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Fugitive Slave Advertisements

Newspaper and poster advertisements placed by slaveholders offering rewards for the capture and return of runaway slaves.

Fugitive slave advertisements in newspapers developed their characteristic form sharing certain similarities in structure and content. Over time, stock engravings of runaway slaves developed to draw the attention of readers. A common engraving used in many adverts is shown here (called 'The Runaway' originally from The Anti-Slavery Record published in New York City by the American Anti-Slavery Society).

In the majority of cases, the missing slave’s owner placed the advert. In some instances, however, adverts were placed by those to whom slaves had been hired out. This system of renting out slaves to other property owners became popular late in the antebellum period. Other instances in which the slave’s owner was not placing an advert directly include a variety of representatives, such as guardians of slaveholding minors, executors of estates, and agent for slave owners.  

The structure of the advert typically started with the reward offered for the re­turn of the fugitive, usually increasing as the fugitive fled farther from his or her place of enslavement. The name and residence of the slaveholder, and the date of the escape would be noted. Then followed the body of the advert in which the slave-holder or his or her agent provided informa­tion intended to help identify and locate the fugitive. Such information included the name of the runaway and other names by which he or she might be known, and a physical de­scription usually noting approximate age, skin color, weight, height, clothing, identifying marks, scars or physical defects. Certain descriptions were more commonly found than others. Skin color, for example, ranged in description from “black” to “mulatto” or “yellow skinned”. Physical descriptions usually included a veritable inventory of scars, either from diseases like smallpox, property markings (i.e. branding) or as a result of labor-related accidents (e.g. cotton gins, “cut of an axe”, etc.).  Accounts of other physical traits include limps, deformities, birthmarks, and missing limbs.  

Many adverts mentioned character or personality traits or unusual skills or abilities. Some also mentioned the presumed escape motive, possible destinations and whether the fugitive was thought to have received any assistance - and, occasionally, from whom. Frequently mentioned traits include stuttering, alcoholism, hostility toward authority, avoidance of eye contact, sullenness, “very likely”, and a “down look”. Additional identifying information often includes a mention of the slave’s trade or skills such as farming, blacksmithing, or coopering. Sometimes family members in other locations and a list of previous owners were included, as these might provide clues as to the slave's whereabouts.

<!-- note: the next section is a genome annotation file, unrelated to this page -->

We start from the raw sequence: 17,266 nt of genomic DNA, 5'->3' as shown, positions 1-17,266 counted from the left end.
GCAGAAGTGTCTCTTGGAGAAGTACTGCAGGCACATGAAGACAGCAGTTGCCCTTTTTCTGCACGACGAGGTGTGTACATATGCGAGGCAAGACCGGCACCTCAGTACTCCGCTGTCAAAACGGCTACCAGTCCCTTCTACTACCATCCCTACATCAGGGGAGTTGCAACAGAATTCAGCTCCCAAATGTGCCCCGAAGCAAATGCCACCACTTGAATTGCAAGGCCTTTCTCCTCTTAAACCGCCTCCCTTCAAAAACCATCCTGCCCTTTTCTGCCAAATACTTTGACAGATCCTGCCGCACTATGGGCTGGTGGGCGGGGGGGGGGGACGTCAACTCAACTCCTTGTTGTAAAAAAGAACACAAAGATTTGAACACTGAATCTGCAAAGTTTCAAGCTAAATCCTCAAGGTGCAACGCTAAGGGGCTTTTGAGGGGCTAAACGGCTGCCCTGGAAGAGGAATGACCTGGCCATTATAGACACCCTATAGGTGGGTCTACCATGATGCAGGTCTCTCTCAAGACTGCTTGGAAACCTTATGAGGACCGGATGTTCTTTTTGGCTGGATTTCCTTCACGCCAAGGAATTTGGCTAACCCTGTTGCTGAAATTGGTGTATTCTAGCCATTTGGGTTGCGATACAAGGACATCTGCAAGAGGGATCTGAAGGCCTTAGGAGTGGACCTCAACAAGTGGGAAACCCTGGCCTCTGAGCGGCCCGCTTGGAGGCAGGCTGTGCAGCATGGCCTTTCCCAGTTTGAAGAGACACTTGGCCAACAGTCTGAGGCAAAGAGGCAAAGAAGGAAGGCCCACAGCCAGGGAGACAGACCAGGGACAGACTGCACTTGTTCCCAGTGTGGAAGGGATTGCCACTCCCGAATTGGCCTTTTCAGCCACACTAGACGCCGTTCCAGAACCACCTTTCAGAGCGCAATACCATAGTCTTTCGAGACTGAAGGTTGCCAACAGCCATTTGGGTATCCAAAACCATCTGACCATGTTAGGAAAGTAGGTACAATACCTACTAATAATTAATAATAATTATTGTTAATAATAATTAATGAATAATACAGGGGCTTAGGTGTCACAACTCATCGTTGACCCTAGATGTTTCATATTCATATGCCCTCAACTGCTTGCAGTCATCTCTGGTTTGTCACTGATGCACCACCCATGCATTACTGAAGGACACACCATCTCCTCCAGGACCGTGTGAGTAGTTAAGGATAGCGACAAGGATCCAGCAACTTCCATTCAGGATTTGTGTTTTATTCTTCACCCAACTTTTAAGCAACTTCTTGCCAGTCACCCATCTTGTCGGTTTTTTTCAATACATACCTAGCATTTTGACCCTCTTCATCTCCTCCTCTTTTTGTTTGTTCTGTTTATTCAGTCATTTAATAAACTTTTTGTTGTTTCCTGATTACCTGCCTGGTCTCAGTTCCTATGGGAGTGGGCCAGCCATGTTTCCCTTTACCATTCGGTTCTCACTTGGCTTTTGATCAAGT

Many runaway slave adverts mention whether the slave was literate or illiterate. In the case of a literate fugitive slave, this fact usually prefaced the owner’s suspicion that the slave may have possession of or would create a forged free pass.

Examples of fugitive slave advertisements are plentiful and generally may be accessed freely on the Internet (just search the Internet with 'fugitive slave advertisements'). Several State-based projects have digitised these advertisements, for example The University of North Carolina have digitized over two thousand advertisements for fugitive slaves from newspapers across the NC state published between 1751 and 1840.

Here is one advert that caught my eye, a $300 reward for Harry aged about 19 years, Ben aged about 25 years and Minty aged about 27 years. Minty is of course the nickname of Harriet Tubman, who would later in life have a reward of some $40,000 offered 'Dead or Alive' for 'stealing slaves' (i.e. a conductor on the Underground Railroad). Harry and Ben were Harriet's two brothers and on 17th September, 1849, all three had left their home in Poplar Neck, Dorchester County, near Cambridge, Maryland, to travel north to gain their freedom. Their owner, Eliza Ann Brodess, posted this advertisement in the Cambridge Democrat newspaper.

 


"Harriet Tubman Reward Notice 1849" by Eliza Ann Brodess,
 and/or Cambridge Democrat - Cambridge Democrat, 1849
(scanned from Kate Clifford Larson's Bound for the
Promised Land, p. 79). Licensed under Public Domain via
Wikimedia Commons - http://commons.wikimedia.org/wiki/
File:Harriet_Tubman_Reward_Notice_1849.jpg#mediaviewer/
File:Harriet_Tubman_Reward_Notice_1849.jpg

Sources and Further Reading

Hudson J. Blaine, 'Encyclopedia of The Underground Railroad'. Published by McFarland & Company Inc, 2006.

Trends in runaway slave advertisements:  http://libcdm1.uncg.edu/cdm/trends/collection/RAS

http://en.wikipedia.org/wiki/Harriet_Tubman

Sawyer Kem Knapp, 'Harriet Tubman Biography', Published by DK Publishing, 2010.
 


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